In order to look forward, you need to take a second to look back. To see where you are and how you got there, and where to go next.

The end of one year and the beginning of the next is a good time to take that pause.

Me, apparently I took the whole of December as a pause for this blog. I still haven’t quite decided what’s going to happen to it for 2016, and nor have I any resolutions to help me, except simply to write more.

And to read more. Starting with Edgar Allen Poe, since I was gifted a lovely edition of his complete works for Christmas. I’ve been meaning to read him for a while, one of a long list of authors whose works I feel I ought to read. My only experience of Poe is The Tell-Tale Heart, read in school. I don’t remember all that much – it was a long time ago.

So my New Year begins with Poe and my notebooks. Hopefully I’ll work out what happens with the blog this year in between the two.

In the mean time, Happy New Year, and may your 2016 be all you hope.

 

 

 

 

 

 

 

Quick Novels

‘Anyone can write a novel, given six weeks, pen, paper, and no telephone or wife.’

Evelyn Waugh

With the first week of NaNoWriMo behind us, I thought a quick round-up of some famous novels written in under six might help to encourage all those whose pens have stilled for various reason.

First up, Waugh’s Brideshead Revisited, written in six weeks while convalescing for a war-injury in the spring of 1944. I really enjoyed Brideshead. I like the language and the imagery, I like the way it deals with Catholicism (Waugh was a Catholic), and I like the bittersweet ending.

A childhood favourite, Louisa May Alcott’s Little Women was written in just three weeks. I always liked Jo – I think there’s something about the name in fiction whereby she has to be feisty and a writer (Jo in The Chalet School, anyone?) – and Beth’s near-death was always emotional, no matter how many times I read it.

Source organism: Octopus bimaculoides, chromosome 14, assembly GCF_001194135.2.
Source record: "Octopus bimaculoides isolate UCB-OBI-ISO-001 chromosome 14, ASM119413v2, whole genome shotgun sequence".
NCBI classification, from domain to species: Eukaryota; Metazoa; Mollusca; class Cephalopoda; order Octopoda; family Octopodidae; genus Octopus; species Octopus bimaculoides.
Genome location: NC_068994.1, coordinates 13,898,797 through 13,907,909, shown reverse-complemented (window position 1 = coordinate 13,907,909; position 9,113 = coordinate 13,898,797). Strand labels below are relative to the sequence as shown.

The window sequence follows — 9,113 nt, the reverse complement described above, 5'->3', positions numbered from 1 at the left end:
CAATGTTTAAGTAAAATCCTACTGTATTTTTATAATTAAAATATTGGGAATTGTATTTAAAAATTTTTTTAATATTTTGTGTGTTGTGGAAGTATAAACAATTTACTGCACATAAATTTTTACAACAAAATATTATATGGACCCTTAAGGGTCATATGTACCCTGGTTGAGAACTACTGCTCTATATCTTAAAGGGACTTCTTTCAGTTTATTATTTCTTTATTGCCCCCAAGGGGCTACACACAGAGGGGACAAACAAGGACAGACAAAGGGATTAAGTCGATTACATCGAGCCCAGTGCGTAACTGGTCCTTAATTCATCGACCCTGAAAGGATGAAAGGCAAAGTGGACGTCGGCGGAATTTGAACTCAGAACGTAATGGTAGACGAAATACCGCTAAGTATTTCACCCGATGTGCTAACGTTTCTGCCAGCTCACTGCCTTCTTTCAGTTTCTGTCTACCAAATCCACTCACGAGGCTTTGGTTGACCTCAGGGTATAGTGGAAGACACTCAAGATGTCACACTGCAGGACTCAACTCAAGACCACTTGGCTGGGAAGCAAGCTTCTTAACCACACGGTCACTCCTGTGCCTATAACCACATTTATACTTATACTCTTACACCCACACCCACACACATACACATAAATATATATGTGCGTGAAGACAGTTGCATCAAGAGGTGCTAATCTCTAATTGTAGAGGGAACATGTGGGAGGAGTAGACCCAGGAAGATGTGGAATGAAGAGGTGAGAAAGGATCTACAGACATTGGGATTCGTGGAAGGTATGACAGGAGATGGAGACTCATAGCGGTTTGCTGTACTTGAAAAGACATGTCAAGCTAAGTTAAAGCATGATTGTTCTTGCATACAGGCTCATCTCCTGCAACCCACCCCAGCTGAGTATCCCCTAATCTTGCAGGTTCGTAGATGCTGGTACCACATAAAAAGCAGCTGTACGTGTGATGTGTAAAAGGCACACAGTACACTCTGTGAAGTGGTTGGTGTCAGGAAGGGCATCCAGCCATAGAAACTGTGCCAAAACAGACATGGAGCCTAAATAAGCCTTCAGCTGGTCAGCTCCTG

For people who think mysteries are all about obsessive plotting, A Study in Scarlet, the first Sherlock Holmes story, was also written in just three weeks, while Arthur Conan Doyle ran a medical practice.

And Robert Louis Stephenson wrote The Strange Case of Dr Jekyll and Mr Hyde in about two weeks. I found that one strange. I don’t remember it being particularly horrifying, perhaps because of already sort-of knowing the story.

To be fair, none of these are particularly long books, all quite reasonable lengths but not door-stoppers, but I do think that Evelyn Waugh has a point about the lack of distractions. Would be nice not to have to worry about the Real World and such pesky things as bills and so on. Would make it much easier to write a novel.

Earthly Delights – Kerry Greenwood

When you prefer Golden Age detective fiction (by which I mean anything of the Christie/Sayers era of about 1900-1960), it can be tricky to find good, contemporary such novels. So many seem to think that what readers really want is a thriller, in the style of James Patterson, all fast-paced and action-movie-like.

And maybe that’s true of a lot of readers. But if the story in front of me is so very action-movie-like, I do much prefer to watch it. It doesn’t need to be a cosy Poiret-style detective novel for me to like it. Just slower, with chapters longer than three pages of wide-spaced words.
So I was quite pleased with Earthly Delights, by Kerry Greenwood, creator of Miss Phryne Fisher.
Set in Melbourne, which I will admit to not knowing, except through Miss Fisher, and I’m not sure that 20s Melbourne is the same as modern Melbourne.
Earthly Delights follows Corinna Chapman, a baker who finds a junkie in the alley behind her shop one morning and a letter accusing her of being a scarlet woman pushed through the letter-box, as she tries to work out what’s going on. Especially when her neighbour Mistress Dread also receives such a letter. Mistress Dread does not take kindly to this accusation.
I like the characters, Mistress Dread in particular, and the cats which patrol the bakery to keep out any rodents.
If you like Miss Fisher, give Corinna a try.